' Item No. 4 :
Cases for the grant of alternative and fresh stage carriage permits on the following routes :
XX XX XX XX
XX XX XX XX'
We have reproduced this as it will be necessary to discuss it in connection with one of the contentions raised on behalf of the existing operators that they did not have sufficient notice for opposing the grant of permits and according to them this notification did not comply with the requirements of Section 57 (3) of the Motor Vehicles Act By its resolution No. 10 of 29-7-1964 the Regional Transport Authority dismissed the objections and decided to grant permits to Dwarkada's Bhanumal, Diduram Murlidhar. Messrs, Jain Motor Bus Services, Hariram Govind Ram, Arjunlal Cuchera, and Newaldas Murajmal. Balaram and Ramniwas, the two existing operators, filed separate appeals before the Transport Appellate Tribunal, which were appeals Nos. TAT/192 of 1964 and TAT/317 of 1964. The two appeals were disposed of by a common judgment by the Transport Appellate Tribunal on 23rd December, 19.64 and it dismissed them. To challenge the validity of the Regional Transport Authority's resolution and the aforesaid judgment of the Transport Appellate Tribunal both Ramniwas and Balaram presented separate writ petitions, which were Nos. 167 of 1965 and 168 of 1965 respectively. Like Balaram's other writ petition No. 1714 of 1964, both these writ petitions were partly allowed by the learned Single Judge by his judgment dated 18-1-1965, and it was ordered that the new operators be restrained from plying their stage carriages between Jaipur and Sanganer and the Regional Transport Authority, Jaipur was directed to modify the permits so that the route of the new operators terminate at Sanganer instead of terminating at Jaipur. Four Special Appeals are directed against this common judgment of the learned Single Judge. Special Appeal No. 59 of 1965 is by Ramniwas; Special Appeal No. 1 of 1966 is by Balarain; Special Appeal No. 49 of 1965 is by Dwarka Dass and others and Special Appeal No. 48 of 1965 is by Messrs., Automobile Transport Rajputana Private Ltd., Ajmer and others.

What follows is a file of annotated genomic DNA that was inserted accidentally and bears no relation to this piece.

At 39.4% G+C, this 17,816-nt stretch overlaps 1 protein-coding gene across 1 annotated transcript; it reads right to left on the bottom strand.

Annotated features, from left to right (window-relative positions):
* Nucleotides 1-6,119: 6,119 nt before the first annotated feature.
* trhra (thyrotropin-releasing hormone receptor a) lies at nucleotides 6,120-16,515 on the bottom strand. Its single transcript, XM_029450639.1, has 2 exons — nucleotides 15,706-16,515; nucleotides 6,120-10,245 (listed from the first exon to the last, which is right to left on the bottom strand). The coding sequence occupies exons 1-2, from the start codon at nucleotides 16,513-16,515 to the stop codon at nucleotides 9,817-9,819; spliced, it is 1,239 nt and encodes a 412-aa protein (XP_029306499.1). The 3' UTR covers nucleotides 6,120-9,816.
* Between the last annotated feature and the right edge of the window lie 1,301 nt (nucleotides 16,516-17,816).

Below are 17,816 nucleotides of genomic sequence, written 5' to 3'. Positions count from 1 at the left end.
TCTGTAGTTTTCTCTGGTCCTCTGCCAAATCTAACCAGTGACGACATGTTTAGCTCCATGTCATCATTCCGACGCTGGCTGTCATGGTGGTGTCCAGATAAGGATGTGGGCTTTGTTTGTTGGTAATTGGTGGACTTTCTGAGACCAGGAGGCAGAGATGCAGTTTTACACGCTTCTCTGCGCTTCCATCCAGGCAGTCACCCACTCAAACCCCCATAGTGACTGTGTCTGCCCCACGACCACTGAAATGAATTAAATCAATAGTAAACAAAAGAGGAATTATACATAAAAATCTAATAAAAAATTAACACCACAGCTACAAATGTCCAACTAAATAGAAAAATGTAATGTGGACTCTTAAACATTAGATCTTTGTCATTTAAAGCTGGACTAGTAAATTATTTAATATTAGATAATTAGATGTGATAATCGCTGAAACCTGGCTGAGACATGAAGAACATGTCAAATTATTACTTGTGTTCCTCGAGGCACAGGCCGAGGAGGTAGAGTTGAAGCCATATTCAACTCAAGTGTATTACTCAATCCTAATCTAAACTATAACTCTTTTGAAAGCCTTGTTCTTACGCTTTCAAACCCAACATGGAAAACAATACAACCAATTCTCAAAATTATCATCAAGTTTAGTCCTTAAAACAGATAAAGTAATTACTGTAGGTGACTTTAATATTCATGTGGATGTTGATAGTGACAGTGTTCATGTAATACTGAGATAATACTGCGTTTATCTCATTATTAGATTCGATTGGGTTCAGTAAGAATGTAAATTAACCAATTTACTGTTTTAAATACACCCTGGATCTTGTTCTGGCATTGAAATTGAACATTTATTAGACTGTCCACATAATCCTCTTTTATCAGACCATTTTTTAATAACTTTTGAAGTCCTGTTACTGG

7. Shri C. M. Lodha has argued the case on behalf of the displaced operators, who were given permits over this route and Mr. D. P. Gupta has argued the case on behalf of the existing operators. Both the learned counsel have revived their respective contentions advanced before the Transport Appellate Tribunal and the learned single Judge, and we now propose to deal with them.
8. Shri D. P. Gupta learned counsel for the existing operators has tried to show that both the resolutions of the Regional Transport Authority granting permits to the displaced operators were illegal, whereas Mr. C. M. Lodha for the displaced operators has tried to support their validity. We may, therefore, deal with the contentions of Shri D. P. Gupta first.